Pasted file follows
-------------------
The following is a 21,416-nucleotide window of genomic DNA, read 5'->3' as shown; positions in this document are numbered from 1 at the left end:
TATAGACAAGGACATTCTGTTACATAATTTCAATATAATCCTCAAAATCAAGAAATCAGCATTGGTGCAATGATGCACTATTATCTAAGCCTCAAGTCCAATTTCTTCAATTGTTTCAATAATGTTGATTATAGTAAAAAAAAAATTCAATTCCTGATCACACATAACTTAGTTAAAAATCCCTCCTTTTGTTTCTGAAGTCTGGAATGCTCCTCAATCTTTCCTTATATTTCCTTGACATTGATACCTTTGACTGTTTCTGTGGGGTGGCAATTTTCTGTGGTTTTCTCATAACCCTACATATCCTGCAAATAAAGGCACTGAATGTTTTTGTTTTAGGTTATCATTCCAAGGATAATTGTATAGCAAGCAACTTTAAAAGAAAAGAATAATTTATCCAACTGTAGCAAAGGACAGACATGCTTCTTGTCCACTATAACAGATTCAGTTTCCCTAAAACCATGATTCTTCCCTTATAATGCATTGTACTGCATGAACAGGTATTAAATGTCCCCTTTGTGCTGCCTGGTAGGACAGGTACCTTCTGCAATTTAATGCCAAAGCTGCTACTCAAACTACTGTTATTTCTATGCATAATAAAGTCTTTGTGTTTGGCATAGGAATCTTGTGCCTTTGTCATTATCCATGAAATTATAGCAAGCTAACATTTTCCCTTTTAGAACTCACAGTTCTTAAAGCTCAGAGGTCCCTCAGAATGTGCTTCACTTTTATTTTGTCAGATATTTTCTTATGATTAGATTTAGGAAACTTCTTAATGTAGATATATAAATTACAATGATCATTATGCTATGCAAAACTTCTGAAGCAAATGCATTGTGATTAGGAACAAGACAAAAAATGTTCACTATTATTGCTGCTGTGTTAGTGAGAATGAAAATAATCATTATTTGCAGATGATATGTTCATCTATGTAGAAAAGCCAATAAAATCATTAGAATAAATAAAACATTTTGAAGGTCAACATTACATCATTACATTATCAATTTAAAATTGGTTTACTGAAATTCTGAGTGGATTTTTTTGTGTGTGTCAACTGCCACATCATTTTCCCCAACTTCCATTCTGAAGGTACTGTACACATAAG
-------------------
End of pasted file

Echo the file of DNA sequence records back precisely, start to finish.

The following is a 21,416-nucleotide window of genomic DNA, read 5'->3' as shown; positions in this document are numbered from 1 at the left end:
TATAGACAAGGACATTCTGTTACATAATTTCAATATAATCCTCAAAATCAAGAAATCAGCATTGGTGCAATGATGCACTATTATCTAAGCCTCAAGTCCAATTTCTTCAATTGTTTCAATAATGTTGATTATAGTAAAAAAAAAATTCAATTCCTGATCACACATAACTTAGTTAAAAATCCCTCCTTTTGTTTCTGAAGTCTGGAATGCTCCTCAATCTTTCCTTATATTTCCTTGACATTGATACCTTTGACTGTTTCTGTGGGGTGGCAATTTTCTGTGGTTTTCTCATAACCCTACATATCCTGCAAATAAAGGCACTGAATGTTTTTGTTTTAGGTTATCATTCCAAGGATAATTGTATAGCAAGCAACTTTAAAAGAAAAGAATAATTTATCCAACTGTAGCAAAGGACAGACATGCTTCTTGTCCACTATAACAGATTCAGTTTCCCTAAAACCATGATTCTTCCCTTATAATGCATTGTACTGCATGAACAGGTATTAAATGTCCCCTTTGTGCTGCCTGGTAGGACAGGTACCTTCTGCAATTTAATGCCAAAGCTGCTACTCAAACTACTGTTATTTCTATGCATAATAAAGTCTTTGTGTTTGGCATAGGAATCTTGTGCCTTTGTCATTATCCATGAAATTATAGCAAGCTAACATTTTCCCTTTTAGAACTCACAGTTCTTAAAGCTCAGAGGTCCCTCAGAATGTGCTTCACTTTTATTTTGTCAGATATTTTCTTATGATTAGATTTAGGAAACTTCTTAATGTAGATATATAAATTACAATGATCATTATGCTATGCAAAACTTCTGAAGCAAATGCATTGTGATTAGGAACAAGACAAAAAATGTTCACTATTATTGCTGCTGTGTTAGTGAGAATGAAAATAATCATTATTTGCAGATGATATGTTCATCTATGTAGAAAAGCCAATAAAATCATTAGAATAAATAAAACATTTTGAAGGTCAACATTACATCATTACATTATCAATTTAAAATTGGTTTACTGAAATTCTGAGTGGATTTTTTTGTGTGTGTCAACTGCCACATCATTTTCCCCAACTTCCATTCTGAAGGTACTGTACACATAAG